Abdominal fat also increases the risk of cardiovascular disease
Carrying excess weight around the abdomen is linked to an increased risk of kidney disease, a study suggests.
It was already known that being "apple-shaped", as opposed to "pear-shaped", added to the risk of developing cardiovascular problems.
This research, in the Journal of the American Society of Nephrology, found signs of kidney problems in even otherwise healthy apple-shaped people.
UK experts said people needed to take more care of their kidney health.
The research, by a team at the University Medical Center Groningen, in the Netherlands, looked at more than 300 people who had either a healthy bodyweight. or who were overweight.
They found that having a higher waist-to-hip ratio - seen in those who were more apple-shaped - was associated with lower kidney function, reduced kidney blood flow and higher blood pressure in the kidneys.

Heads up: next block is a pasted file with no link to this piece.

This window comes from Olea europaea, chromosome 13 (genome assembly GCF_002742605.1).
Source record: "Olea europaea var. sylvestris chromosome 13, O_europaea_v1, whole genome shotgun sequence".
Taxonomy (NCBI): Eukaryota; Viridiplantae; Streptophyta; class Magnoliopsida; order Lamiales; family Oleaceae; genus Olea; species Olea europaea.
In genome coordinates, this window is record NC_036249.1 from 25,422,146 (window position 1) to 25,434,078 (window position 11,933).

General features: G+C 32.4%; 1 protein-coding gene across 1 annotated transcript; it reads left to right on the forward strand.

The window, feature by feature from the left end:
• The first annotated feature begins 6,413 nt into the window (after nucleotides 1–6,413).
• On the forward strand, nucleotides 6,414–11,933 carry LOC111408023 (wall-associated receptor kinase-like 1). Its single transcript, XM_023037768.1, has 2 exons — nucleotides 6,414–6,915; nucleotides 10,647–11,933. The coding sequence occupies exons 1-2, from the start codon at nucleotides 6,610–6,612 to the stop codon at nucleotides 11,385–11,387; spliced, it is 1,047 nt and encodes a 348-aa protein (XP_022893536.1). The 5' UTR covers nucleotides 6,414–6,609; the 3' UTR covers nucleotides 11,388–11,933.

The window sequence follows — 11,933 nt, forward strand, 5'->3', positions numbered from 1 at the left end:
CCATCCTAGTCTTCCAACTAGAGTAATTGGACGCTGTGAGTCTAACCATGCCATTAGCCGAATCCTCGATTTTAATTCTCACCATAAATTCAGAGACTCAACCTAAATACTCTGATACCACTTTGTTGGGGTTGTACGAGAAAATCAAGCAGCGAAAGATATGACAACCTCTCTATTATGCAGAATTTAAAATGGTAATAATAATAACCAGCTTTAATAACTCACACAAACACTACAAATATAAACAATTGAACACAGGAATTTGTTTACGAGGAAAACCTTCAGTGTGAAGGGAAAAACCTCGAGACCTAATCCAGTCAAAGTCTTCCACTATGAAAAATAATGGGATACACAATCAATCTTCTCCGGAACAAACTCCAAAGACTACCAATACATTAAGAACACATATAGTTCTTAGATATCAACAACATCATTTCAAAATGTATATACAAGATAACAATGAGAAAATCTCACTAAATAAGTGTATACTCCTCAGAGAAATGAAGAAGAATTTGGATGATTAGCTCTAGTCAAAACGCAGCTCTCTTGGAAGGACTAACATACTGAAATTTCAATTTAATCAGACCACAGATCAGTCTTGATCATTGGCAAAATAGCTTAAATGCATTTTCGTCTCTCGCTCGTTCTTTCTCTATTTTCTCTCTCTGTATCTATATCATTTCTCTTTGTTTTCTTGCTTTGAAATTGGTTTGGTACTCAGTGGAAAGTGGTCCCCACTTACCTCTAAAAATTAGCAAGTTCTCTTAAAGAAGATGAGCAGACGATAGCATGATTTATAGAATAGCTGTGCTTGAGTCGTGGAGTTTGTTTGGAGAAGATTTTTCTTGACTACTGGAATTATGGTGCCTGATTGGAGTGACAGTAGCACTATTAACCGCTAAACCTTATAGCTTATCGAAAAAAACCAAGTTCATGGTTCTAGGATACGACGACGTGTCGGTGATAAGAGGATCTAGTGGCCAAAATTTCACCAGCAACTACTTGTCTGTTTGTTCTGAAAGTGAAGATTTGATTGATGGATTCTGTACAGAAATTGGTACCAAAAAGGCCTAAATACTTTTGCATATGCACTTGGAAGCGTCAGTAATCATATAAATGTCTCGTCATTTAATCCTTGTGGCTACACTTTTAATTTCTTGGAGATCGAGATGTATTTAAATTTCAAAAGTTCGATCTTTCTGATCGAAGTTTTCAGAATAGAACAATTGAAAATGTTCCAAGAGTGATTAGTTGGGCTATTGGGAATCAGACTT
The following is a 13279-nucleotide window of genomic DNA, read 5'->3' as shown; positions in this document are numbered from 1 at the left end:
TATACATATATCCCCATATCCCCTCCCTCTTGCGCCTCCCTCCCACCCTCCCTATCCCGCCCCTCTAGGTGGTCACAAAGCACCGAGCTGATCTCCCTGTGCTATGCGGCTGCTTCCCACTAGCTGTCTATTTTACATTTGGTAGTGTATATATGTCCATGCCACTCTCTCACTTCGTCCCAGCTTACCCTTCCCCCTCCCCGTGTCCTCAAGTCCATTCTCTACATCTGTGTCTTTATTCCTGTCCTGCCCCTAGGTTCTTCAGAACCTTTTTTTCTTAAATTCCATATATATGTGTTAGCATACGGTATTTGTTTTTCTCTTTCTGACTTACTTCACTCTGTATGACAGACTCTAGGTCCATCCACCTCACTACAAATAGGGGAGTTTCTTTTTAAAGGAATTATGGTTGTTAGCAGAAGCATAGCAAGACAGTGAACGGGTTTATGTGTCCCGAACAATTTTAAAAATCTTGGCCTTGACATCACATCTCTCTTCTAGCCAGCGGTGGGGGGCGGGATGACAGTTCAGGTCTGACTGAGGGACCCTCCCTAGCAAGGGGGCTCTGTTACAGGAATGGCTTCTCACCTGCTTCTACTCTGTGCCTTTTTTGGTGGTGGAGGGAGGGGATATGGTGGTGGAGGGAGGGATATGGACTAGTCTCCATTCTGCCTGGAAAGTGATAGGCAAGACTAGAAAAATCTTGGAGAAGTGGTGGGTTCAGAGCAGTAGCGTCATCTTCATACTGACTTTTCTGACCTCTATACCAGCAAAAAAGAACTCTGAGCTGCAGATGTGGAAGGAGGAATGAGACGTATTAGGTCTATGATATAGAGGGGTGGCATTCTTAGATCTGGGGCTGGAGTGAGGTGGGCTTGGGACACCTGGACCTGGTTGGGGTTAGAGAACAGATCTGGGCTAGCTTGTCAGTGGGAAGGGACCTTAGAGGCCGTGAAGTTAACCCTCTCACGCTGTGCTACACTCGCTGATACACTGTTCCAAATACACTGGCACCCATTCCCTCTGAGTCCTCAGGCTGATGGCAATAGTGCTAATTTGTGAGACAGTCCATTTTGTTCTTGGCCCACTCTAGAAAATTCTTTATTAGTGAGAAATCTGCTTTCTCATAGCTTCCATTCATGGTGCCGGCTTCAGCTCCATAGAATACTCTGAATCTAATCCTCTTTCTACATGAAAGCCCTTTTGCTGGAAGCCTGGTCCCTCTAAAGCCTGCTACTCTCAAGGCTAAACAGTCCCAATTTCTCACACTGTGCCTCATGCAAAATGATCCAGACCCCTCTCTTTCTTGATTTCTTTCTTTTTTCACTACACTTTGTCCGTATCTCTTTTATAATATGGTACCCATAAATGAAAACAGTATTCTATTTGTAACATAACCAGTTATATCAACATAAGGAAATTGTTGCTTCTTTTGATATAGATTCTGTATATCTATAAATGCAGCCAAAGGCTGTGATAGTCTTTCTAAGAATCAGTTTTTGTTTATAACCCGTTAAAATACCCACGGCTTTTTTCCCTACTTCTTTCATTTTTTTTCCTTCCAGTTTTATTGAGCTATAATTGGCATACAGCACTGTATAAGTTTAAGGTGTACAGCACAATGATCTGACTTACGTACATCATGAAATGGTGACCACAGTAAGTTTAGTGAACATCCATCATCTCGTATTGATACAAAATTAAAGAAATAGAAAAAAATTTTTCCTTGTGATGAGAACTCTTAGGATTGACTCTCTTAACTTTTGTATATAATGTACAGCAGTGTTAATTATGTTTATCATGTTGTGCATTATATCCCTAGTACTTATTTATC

This was the case even in those who were otherwise healthy.
'Growing problem' Arjan Kwakernaak, who led the study, said: "We found that apple-shaped persons - even if totally healthy and with a normal blood pressure - have an elevated blood pressure in their kidneys.
"When they are also overweight or obese, this is even worse."
The findings suggest that these individuals may benefit from treatments that reduce kidney blood pressure - such as cutting salt levels and targeted drug treatments.
A spokesman for Kidney Research UK said: "We understand already that central - 'apple' - obesity is associated with higher cardiovascular risk than peripheral - 'pear' - obesity.
"This demonstrates that the same is true for kidney disease."
He added: "This is further evidence that there is a link between obesity and the growing problem of kidney disease, and that more needs to be done to make people aware of the importance of protecting kidney function."